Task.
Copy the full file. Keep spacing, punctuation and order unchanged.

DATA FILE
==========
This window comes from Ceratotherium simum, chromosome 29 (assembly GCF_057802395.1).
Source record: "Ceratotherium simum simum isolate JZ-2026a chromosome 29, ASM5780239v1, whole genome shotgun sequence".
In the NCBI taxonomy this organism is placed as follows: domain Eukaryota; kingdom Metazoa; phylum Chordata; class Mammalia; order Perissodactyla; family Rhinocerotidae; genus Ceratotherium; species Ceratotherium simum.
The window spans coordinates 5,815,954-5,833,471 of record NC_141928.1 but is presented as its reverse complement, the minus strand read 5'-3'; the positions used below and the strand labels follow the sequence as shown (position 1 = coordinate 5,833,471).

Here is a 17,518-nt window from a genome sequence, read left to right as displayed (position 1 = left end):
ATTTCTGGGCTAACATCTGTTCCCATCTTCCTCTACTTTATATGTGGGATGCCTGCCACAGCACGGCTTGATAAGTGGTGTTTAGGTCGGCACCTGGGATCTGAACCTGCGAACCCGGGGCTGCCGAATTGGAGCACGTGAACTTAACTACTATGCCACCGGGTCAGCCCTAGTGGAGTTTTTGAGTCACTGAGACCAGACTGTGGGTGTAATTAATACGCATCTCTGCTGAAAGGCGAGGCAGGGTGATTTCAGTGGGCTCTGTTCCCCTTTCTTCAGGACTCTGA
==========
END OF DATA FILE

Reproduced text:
This window comes from Ceratotherium simum, chromosome 29 (assembly GCF_057802395.1).
Source record: "Ceratotherium simum simum isolate JZ-2026a chromosome 29, ASM5780239v1, whole genome shotgun sequence".
In the NCBI taxonomy this organism is placed as follows: domain Eukaryota; kingdom Metazoa; phylum Chordata; class Mammalia; order Perissodactyla; family Rhinocerotidae; genus Ceratotherium; species Ceratotherium simum.
The window spans coordinates 5,815,954-5,833,471 of record NC_141928.1 but is presented as its reverse complement, the minus strand read 5'-3'; the positions used below and the strand labels follow the sequence as shown (position 1 = coordinate 5,833,471).

Here is a 17,518-nt window from a genome sequence, read left to right as displayed (position 1 = left end):
ATTTCTGGGCTAACATCTGTTCCCATCTTCCTCTACTTTATATGTGGGATGCCTGCCACAGCACGGCTTGATAAGTGGTGTTTAGGTCGGCACCTGGGATCTGAACCTGCGAACCCGGGGCTGCCGAATTGGAGCACGTGAACTTAACTACTATGCCACCGGGTCAGCCCTAGTGGAGTTTTTGAGTCACTGAGACCAGACTGTGGGTGTAATTAATACGCATCTCTGCTGAAAGGCGAGGCAGGGTGATTTCAGTGGGCTCTGTTCCCCTTTCTTCAGGACTCTGA